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Breast cancer (BC) represents the most frequent endocrine-related tumor with a global incidence of 24.5% and a mortality rate of 15.5%. An estimated 20-25% of new diagnoses occur in premenopausal women [1]. Progress in early diagnosis and in the development of new lines of therapy has improved disease-free survival but at the same time has led to an increase in treatment-related toxicities, with an inevitable deterioration in quality of life (QoL) [2]. In breast cancer survivors (BCS) with hormone dependent BC the proposed therapies, both in neoadjuvant and adjuvant settings, aim to decrease the amount of circulating estrogen hormones. Sudden estrogen deficiency, especially in premenopausal patients, is associated with severe menopausal symptoms. The most frequent side effects caused by anti-hormonal therapy are: hot flushes (HFs), genitourinary syndrome of menopause (GSM) [3] and osteoporosis. One of the consequences that especially characterizes young BCS is the worsening of the perception of their sexuality, also due to the fact that, although many patients perceive a worsening of their sexual health, they do not pose the problem to their oncologist or gynecologist or consider it normal [4].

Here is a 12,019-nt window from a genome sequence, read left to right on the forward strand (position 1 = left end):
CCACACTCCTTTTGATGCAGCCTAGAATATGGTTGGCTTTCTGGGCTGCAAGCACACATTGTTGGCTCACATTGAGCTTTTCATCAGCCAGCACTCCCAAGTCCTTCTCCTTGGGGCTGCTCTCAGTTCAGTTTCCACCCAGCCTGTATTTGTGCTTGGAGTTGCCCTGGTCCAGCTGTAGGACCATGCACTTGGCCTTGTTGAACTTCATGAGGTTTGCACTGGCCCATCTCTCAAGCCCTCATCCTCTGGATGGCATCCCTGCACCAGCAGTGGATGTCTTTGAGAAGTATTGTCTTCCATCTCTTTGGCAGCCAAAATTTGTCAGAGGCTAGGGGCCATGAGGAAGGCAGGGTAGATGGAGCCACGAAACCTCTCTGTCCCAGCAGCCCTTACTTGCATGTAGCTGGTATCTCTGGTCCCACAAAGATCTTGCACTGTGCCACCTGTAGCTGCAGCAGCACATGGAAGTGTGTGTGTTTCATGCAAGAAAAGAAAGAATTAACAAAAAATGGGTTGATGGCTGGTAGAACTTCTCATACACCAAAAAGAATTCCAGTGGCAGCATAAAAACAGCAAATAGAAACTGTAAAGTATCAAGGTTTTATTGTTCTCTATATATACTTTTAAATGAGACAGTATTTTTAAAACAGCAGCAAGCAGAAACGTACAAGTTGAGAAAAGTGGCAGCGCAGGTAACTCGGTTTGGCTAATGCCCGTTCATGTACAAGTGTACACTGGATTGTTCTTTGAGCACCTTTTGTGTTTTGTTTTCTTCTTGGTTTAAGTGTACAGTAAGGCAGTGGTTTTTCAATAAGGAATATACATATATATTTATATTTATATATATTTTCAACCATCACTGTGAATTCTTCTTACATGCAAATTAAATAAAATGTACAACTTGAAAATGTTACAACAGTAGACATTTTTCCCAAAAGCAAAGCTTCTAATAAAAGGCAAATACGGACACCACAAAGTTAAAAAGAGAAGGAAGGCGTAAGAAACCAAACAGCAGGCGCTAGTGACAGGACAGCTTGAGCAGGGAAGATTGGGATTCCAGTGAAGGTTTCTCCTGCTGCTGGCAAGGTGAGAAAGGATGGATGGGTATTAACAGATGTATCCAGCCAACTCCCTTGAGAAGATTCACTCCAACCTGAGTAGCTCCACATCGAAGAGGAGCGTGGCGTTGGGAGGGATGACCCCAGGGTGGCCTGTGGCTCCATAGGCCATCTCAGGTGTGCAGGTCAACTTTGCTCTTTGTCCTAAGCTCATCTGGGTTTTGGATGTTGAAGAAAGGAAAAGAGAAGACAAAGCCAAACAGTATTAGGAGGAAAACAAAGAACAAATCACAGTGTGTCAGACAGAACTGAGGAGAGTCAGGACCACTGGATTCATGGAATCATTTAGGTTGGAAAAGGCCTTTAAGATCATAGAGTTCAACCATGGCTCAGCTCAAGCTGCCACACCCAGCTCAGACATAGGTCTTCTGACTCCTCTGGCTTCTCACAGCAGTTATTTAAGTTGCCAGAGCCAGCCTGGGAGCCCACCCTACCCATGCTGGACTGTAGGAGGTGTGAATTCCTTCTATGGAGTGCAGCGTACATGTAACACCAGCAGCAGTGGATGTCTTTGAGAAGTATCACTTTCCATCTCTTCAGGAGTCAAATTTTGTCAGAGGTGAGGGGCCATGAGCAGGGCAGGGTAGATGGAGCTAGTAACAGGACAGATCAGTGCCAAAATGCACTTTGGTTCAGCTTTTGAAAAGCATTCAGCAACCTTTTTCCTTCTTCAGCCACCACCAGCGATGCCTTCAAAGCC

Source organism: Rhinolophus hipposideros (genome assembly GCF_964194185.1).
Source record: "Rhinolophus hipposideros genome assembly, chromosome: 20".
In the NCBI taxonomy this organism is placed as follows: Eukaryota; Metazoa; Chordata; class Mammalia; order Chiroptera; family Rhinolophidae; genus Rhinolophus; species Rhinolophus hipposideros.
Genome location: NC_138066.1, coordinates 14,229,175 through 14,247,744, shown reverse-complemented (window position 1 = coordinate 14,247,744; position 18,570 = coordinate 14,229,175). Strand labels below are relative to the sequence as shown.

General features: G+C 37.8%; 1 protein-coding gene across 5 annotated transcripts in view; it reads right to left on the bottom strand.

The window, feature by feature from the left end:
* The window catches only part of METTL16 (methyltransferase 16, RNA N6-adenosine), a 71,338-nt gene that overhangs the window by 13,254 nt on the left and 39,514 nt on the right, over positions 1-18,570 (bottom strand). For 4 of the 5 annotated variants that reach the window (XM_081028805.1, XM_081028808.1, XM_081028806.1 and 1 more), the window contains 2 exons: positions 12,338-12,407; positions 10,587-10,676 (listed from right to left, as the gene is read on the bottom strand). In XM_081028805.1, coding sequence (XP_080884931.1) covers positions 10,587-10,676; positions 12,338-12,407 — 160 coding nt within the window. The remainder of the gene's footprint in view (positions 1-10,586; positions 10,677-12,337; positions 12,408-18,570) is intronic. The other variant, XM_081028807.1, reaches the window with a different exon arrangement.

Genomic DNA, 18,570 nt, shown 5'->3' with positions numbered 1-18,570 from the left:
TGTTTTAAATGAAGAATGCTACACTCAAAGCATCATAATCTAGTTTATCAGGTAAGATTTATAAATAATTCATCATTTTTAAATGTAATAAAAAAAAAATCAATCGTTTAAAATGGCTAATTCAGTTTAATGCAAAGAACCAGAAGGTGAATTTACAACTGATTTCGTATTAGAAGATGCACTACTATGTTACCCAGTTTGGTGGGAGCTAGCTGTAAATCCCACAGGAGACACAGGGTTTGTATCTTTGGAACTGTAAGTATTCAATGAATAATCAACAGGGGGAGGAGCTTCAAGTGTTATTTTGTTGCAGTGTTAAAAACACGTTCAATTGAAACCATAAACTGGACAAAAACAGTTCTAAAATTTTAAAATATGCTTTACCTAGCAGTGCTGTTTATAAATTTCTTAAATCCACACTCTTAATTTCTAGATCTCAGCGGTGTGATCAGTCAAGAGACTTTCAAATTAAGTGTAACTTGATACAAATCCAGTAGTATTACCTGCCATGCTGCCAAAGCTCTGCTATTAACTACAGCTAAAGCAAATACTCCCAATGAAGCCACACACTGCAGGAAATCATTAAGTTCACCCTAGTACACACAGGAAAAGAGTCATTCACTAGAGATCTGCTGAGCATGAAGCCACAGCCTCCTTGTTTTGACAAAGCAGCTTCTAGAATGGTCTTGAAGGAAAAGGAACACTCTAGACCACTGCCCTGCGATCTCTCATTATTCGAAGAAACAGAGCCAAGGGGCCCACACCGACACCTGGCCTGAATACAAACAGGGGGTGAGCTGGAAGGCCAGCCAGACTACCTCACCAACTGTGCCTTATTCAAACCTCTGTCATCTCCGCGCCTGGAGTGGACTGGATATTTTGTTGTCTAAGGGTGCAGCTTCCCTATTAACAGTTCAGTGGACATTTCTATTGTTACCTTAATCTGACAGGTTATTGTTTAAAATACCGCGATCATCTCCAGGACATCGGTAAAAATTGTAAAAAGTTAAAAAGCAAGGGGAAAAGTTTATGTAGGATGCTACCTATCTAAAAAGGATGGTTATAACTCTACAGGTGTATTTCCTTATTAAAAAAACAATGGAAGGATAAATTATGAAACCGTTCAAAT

It is well-known that the most effective therapy for vasomotor symptoms is systemic hormone replacement therapy (HRT). Systemic HRT is generally not advised for BCS, although hormone therapy use may be considered in women with severe HFs unresponsive to non-hormonal options, with shared decision-making in conjunction with their oncologists [5].
The aim of the present document is to review possible strategies to copy with treatment toxicities and adverse effects in young BCS, with special attention to the new perspectives.


This is a narrative review that focuses on the analysis of the new challenges in treatments for menopausal symptoms in BCS. We searched PubMed using the following keywords: breast cancer survivors, vasomotor symptoms, genitourinary syndrome of menopause, osteoporosis. Few results were obtained and therefore all were analyzed. Original papers selected for inclusion were independently reviewed by 3 authors (VEB, NA, MG). Only the publications written in English were considered.